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Partnership with Mobile Operators in the Mobile Services Domain

Stéphane Boyera · December 13, 2011

Vodafone adsI’ve been engaged recently in a recurrent discussion in different conferences or online forums concerning the role of mobile operators in services for social and economic development. I thought I should write my view in a post and get opinions. It is a recurrent theme, and I feel I will express opinions similar to to the post by White African or Mobile Industry review.

Unfortunately, it is a complex situation. It is a mix of what is the current situation, where we should go, and what the benefits are, from different stakeholders’ perspectives: mobile operators, NGOs, entrepreneurs, donors, regulators, etc.
First of all, there are roles and functions that only mobile operators are performing. It is important to identify these roles.

The primary and most important role is providing infrastructure: maintaining, expanding, upgrading infrastructure, and delivering relevant services to their customers (access to and use of infrastructure). The mobile operator is the only actor who is able to reach all the subscribers of its network at a scale and a cost that anyone else can. This is probably not very important for data services (though that might be critical for public services such as education), but it is critical for all other technologies such as SMS or voice technology. For SMS, there are alternatives for mid-size projects, like online bulk SMS services such as e.g. Bulksms. Such services allow independent service providers to get cheaper SMS easily. The operation of SMS services does not really need high capacity either (again for mid-size projects), and quite often a laptop or two with a couple of modems are enough. That said, direct contacts with operators are cheaper, more reliable, more scalable and often more handy for users (e.g. shortcodes). When it comes to voice applications, there are almost no such options to scale-up a service above a pilot phase and few (less than 5) users, given the required infrastructure to handle simultaneous calls under a same phone number.

This role is the most important one, IMHO, and if you look at Western countries, mobile operators are competing almost exclusively on this front* and on prices: better customer support, better coverage, etc.
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The situation is slightly different in developing countries, where mobile operators have other critical roles to play, but are also very often trying to enter the content side, to provide services under their own branding such as weather forecast, agricultural prices, etc.
Let’s focus on the critical role, first: the ability for the operator to be the man-in-the-middle for payment. While, in the developed and smartphone world, app stores and alike bypass operators through credit card payments, this is not an option in the developing world, given the small number of people with a credit card. The only alternative is using mobile payments, or direct SIM top-up/payments that only operators can offer. This is, in most cases, an essential dimension when designing business models (how to collect money at little of no cost).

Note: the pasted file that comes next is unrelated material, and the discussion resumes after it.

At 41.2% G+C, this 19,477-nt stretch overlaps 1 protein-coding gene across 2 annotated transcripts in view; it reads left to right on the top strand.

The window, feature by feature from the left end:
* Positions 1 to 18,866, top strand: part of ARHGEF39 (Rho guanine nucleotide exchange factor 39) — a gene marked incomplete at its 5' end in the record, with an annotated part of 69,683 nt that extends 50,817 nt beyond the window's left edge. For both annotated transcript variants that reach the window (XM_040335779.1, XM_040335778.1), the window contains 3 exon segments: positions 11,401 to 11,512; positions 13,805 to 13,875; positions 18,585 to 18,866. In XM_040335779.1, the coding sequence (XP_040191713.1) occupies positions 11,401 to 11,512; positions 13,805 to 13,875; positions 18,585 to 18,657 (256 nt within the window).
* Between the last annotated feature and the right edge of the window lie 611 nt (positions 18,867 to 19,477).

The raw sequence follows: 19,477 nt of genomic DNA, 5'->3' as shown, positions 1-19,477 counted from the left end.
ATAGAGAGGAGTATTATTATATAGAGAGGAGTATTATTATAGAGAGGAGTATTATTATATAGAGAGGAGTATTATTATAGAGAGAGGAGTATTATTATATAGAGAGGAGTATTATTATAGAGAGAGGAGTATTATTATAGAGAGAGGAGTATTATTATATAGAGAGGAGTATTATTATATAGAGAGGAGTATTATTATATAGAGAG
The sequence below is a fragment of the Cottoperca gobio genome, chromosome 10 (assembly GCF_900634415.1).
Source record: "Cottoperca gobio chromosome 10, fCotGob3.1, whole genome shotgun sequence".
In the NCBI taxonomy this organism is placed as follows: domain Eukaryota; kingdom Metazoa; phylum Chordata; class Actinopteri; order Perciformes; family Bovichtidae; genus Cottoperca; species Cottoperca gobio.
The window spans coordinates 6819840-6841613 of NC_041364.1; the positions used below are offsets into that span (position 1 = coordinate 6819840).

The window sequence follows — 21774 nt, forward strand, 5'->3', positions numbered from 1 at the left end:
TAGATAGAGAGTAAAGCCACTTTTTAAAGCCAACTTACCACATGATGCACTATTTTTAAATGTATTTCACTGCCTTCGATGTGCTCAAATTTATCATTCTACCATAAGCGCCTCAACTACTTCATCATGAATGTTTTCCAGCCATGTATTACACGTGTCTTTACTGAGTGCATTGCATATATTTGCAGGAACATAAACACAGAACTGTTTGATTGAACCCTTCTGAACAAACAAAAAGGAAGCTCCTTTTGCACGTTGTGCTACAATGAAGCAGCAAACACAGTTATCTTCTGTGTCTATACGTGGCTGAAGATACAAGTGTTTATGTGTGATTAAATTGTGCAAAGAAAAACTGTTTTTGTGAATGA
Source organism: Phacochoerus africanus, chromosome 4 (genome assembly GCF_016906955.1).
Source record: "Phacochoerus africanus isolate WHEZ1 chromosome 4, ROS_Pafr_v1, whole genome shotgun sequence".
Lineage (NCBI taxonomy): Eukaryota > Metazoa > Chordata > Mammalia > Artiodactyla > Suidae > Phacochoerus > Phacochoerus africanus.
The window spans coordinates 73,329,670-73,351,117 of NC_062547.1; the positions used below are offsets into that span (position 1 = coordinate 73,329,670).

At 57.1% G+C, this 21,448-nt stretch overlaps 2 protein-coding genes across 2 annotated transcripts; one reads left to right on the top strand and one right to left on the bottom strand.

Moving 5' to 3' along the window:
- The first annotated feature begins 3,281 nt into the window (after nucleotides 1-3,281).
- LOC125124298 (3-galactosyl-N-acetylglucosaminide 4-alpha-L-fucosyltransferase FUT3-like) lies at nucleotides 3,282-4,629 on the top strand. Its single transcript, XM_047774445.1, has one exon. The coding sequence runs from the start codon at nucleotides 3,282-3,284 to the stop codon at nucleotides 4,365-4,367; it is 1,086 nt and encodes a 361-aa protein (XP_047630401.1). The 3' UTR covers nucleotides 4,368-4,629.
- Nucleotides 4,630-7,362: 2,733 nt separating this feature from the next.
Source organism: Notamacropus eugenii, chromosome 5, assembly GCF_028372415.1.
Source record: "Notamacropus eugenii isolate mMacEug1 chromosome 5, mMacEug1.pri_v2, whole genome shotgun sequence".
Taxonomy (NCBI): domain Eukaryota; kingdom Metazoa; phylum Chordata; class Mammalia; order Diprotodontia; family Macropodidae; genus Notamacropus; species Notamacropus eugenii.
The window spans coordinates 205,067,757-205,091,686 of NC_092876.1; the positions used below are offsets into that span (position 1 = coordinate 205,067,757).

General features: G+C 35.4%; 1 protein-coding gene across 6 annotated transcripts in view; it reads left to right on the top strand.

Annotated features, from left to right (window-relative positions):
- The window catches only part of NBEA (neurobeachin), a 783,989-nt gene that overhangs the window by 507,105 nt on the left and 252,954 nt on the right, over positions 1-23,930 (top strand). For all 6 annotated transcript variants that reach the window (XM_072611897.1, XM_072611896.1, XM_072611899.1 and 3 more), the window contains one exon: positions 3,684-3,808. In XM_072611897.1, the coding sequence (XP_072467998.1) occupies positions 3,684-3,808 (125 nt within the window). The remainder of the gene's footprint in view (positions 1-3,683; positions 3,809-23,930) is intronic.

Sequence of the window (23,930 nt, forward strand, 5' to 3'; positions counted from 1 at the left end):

On the content side, it is getting quite obvious to me that operators in the developing world are following the same path as in the developed world. Voice revenues are now reaching a plateau, and opportunities are in value-added services (VAS). Operators started to look at VAS for customers from the middle and upper class, but now looking also at social services for the base of the pyramid. Sometimes content is seen as a differentiator (a way to attract new customers, or keep the current customers), sometimes as a pure commercial service that is profitable.

This is where it gets problematic. First of all, I feel we are repeating history again. More than ten years ago, when I started to work on Web access from mobile devices in Western countries, operators followed a very similar path. They were trying to develop their own little world of services and each content providers had to make deals with each operator (whose terms were always hidden behind NDAs). In Europe, it was called WAP, an operator-specific (aka walled garden) content portal. Each content provider had to make an individual deal with each operator to get into that portal, and browsing was limited to the portal only. This was a total failure in terms of ¬†available content and in terms of users/usage/revenue. At the same time, in Japan, NTT Docomo had a completely different approach, offering something close to full Web access on mobile. That was called I-mode, and was the counter example compared to WAP. We know today what the resulting situation is, at least in Western countries, and who “won”. So my first question is: do we really need to waste 5 to 10 years in the developing world to reach the same results?
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Why is such a situation is problematic, and for whom?

It is problematic mostly because it is a hard challenge to enter the walled-garden of operators. When you succeed you have full support, but otherwise you have almost no chance to be able to deploy and scale your service. In short, it is limiting the development and availability of services. I’m convinced that this is a problem for all actors, even for mobile operators themselves.